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Osama’s associate on trial for 1998 Nairobi bomb attack

US prosecutors on Thursday told the New York trial of Saudi exile Khalid al-Fawwaz that he conspired with Osama bin Laden and Al-Qaeda across three continents for nearly a decade.

A 12-person anonymous jury was sworn at the start of the latest Al-Qaeda trial to be heard in federal courts in Manhattan, close to where the former Twin Towers stood before the 9/11 attacks.

Fawwaz is accused on four counts of conspiracy to kill Americans and destroy property in the 1998 US embassy bombings in Kenya and Tanzania, which killed 224 people and wounded around 5,000.

He pleads not guilty, insisting he was an anti-corruption campaigner not a terrorist, but faces life behind bars if convicted and has already served 16 years since his arrest in London in 1998.

Of stocky build and with a long grey beard, he sat in court dressed in a neatly pressed white tunic and a silk white prayer hat and exchanged pleasantries with his lawyers.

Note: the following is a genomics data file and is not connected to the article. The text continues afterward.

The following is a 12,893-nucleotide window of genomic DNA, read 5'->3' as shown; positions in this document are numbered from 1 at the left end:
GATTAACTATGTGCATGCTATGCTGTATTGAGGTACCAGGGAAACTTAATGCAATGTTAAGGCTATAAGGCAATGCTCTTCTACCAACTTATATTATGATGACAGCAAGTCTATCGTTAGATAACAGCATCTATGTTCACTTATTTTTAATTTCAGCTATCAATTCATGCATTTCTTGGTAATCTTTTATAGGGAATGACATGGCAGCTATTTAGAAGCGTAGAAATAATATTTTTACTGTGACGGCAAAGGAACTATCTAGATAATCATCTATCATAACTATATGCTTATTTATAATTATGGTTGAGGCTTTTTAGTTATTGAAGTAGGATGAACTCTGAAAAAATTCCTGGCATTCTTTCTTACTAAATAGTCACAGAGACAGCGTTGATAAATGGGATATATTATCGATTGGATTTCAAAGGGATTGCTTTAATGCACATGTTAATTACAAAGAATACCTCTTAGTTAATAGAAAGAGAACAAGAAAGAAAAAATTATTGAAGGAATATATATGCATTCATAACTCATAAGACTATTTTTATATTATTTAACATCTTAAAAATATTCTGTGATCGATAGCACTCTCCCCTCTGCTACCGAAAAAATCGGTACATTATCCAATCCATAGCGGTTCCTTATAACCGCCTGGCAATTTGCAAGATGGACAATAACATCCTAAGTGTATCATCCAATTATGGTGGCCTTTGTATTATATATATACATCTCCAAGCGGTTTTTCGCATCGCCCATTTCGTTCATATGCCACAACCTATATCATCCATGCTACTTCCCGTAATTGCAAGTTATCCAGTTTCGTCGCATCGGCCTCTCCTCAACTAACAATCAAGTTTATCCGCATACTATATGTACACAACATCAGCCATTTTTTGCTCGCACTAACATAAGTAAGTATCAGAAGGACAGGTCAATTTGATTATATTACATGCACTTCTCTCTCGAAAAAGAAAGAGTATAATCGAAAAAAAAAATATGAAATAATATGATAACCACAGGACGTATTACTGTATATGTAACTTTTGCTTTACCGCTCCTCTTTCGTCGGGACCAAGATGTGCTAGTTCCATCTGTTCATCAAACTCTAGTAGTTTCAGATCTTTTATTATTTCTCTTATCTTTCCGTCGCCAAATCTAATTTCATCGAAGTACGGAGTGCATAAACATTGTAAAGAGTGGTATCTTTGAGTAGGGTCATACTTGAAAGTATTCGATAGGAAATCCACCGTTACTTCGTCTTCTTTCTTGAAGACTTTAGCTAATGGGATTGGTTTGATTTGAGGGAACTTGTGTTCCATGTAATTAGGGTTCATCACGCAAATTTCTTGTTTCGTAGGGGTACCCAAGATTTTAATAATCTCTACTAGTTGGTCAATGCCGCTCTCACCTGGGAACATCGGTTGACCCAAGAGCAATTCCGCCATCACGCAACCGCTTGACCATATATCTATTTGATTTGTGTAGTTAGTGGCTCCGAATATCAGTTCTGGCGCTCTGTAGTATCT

Assistant US attorney Nicholas Lewin opened his case by striding over to Fawwaz and pointing dramatically.

He accused Fawwaz of joining Al-Qaeda soon after Bin Laden founded the terror network and of having been among its leaders for nearly a decade.

“He belonged to a conspiracy led by Osama bin Laden to attack and kill Americans, and to destroy symbols of the United States,” Lewin said.

“For nearly a decade and across three different continents the defendant worked for Al-Qaeda.”

Fawwaz led one of Al-Qaeda’s first terror camps in the mountains of Afghanistan, helped lead a terror cell in Kenya and spent years “helping craft and spread” the group’s message from London.

He allegedly helped bin Laden declare bloody war on America in 1996, and was ninth on a list of 107 names from Al-Qaeda’s small, tight-knit early days.